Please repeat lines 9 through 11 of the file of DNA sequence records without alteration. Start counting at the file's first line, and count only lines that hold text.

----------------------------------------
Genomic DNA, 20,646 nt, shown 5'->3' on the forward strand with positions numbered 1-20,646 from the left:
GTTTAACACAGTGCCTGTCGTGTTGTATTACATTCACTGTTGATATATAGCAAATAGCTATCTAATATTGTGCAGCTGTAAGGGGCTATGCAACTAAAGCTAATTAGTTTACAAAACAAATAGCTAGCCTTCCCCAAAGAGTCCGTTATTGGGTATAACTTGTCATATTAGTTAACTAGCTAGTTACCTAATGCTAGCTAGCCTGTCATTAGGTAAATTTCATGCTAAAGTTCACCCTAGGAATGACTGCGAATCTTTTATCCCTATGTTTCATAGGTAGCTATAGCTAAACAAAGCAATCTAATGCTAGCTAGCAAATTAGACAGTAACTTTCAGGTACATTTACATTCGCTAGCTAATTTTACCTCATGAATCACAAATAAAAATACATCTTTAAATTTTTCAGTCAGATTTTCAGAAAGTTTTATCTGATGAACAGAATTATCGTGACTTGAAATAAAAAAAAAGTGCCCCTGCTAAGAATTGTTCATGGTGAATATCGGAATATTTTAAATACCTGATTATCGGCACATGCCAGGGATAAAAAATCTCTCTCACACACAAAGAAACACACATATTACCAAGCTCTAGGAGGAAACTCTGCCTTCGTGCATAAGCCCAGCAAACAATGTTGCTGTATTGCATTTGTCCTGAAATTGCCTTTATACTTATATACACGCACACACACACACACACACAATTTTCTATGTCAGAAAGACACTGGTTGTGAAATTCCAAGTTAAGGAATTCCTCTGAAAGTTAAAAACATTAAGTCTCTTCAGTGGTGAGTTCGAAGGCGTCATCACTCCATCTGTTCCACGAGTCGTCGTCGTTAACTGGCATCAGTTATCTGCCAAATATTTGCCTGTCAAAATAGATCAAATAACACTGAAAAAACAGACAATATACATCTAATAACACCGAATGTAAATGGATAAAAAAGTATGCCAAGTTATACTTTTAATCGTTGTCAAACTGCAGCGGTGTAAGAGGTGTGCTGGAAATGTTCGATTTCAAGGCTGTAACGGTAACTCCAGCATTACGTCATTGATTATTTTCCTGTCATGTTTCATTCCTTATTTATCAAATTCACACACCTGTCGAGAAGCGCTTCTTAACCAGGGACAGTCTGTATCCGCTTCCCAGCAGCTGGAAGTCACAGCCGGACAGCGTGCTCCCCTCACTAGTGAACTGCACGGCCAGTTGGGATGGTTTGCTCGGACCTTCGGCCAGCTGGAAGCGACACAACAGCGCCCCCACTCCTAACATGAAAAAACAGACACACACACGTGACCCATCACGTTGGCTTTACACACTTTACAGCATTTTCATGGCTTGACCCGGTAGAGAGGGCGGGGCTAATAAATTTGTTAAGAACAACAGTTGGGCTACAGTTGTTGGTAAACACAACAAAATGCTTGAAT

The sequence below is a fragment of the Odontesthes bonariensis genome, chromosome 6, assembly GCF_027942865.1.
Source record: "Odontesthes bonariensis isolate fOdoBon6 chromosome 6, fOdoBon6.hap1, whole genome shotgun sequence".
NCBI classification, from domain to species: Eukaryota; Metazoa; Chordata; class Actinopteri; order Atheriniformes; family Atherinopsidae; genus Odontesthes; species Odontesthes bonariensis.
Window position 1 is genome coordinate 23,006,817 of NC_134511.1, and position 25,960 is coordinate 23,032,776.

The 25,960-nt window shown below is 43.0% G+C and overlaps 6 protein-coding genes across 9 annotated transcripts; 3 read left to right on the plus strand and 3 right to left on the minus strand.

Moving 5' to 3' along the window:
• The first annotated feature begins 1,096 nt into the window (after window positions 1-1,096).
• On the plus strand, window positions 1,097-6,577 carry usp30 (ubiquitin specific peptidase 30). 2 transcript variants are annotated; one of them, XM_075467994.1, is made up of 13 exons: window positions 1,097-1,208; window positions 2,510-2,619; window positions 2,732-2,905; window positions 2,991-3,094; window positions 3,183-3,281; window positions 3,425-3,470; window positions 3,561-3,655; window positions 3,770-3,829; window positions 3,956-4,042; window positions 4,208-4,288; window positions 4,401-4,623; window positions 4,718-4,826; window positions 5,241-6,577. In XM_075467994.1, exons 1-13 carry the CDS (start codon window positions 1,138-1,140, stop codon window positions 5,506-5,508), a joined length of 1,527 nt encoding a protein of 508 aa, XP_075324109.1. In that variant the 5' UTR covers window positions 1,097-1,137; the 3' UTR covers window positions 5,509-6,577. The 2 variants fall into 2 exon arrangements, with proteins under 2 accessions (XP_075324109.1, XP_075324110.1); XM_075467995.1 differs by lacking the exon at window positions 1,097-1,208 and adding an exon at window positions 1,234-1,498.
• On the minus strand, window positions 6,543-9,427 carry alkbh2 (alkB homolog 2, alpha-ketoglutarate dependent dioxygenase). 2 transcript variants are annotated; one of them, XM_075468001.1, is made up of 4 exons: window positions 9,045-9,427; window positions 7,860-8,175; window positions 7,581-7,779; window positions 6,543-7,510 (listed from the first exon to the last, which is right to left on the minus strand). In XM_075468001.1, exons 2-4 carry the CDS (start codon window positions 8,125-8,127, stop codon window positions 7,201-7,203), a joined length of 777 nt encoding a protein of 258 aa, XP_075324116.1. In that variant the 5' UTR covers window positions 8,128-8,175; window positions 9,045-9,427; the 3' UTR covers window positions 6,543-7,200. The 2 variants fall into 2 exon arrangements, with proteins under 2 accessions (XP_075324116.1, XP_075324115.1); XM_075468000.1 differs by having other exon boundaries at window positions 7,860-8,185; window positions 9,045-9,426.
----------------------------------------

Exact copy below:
• The first annotated feature begins 1,096 nt into the window (after window positions 1-1,096).
• On the plus strand, window positions 1,097-6,577 carry usp30 (ubiquitin specific peptidase 30). 2 transcript variants are annotated; one of them, XM_075467994.1, is made up of 13 exons: window positions 1,097-1,208; window positions 2,510-2,619; window positions 2,732-2,905; window positions 2,991-3,094; window positions 3,183-3,281; window positions 3,425-3,470; window positions 3,561-3,655; window positions 3,770-3,829; window positions 3,956-4,042; window positions 4,208-4,288; window positions 4,401-4,623; window positions 4,718-4,826; window positions 5,241-6,577. In XM_075467994.1, exons 1-13 carry the CDS (start codon window positions 1,138-1,140, stop codon window positions 5,506-5,508), a joined length of 1,527 nt encoding a protein of 508 aa, XP_075324109.1. In that variant the 5' UTR covers window positions 1,097-1,137; the 3' UTR covers window positions 5,509-6,577. The 2 variants fall into 2 exon arrangements, with proteins under 2 accessions (XP_075324109.1, XP_075324110.1); XM_075467995.1 differs by lacking the exon at window positions 1,097-1,208 and adding an exon at window positions 1,234-1,498.
• On the minus strand, window positions 6,543-9,427 carry alkbh2 (alkB homolog 2, alpha-ketoglutarate dependent dioxygenase). 2 transcript variants are annotated; one of them, XM_075468001.1, is made up of 4 exons: window positions 9,045-9,427; window positions 7,860-8,175; window positions 7,581-7,779; window positions 6,543-7,510 (listed from the first exon to the last, which is right to left on the minus strand). In XM_075468001.1, exons 2-4 carry the CDS (start codon window positions 8,125-8,127, stop codon window positions 7,201-7,203), a joined length of 777 nt encoding a protein of 258 aa, XP_075324116.1. In that variant the 5' UTR covers window positions 8,128-8,175; window positions 9,045-9,427; the 3' UTR covers window positions 6,543-7,200. The 2 variants fall into 2 exon arrangements, with proteins under 2 accessions (XP_075324116.1, XP_075324115.1); XM_075468000.1 differs by having other exon boundaries at window positions 7,860-8,185; window positions 9,045-9,426.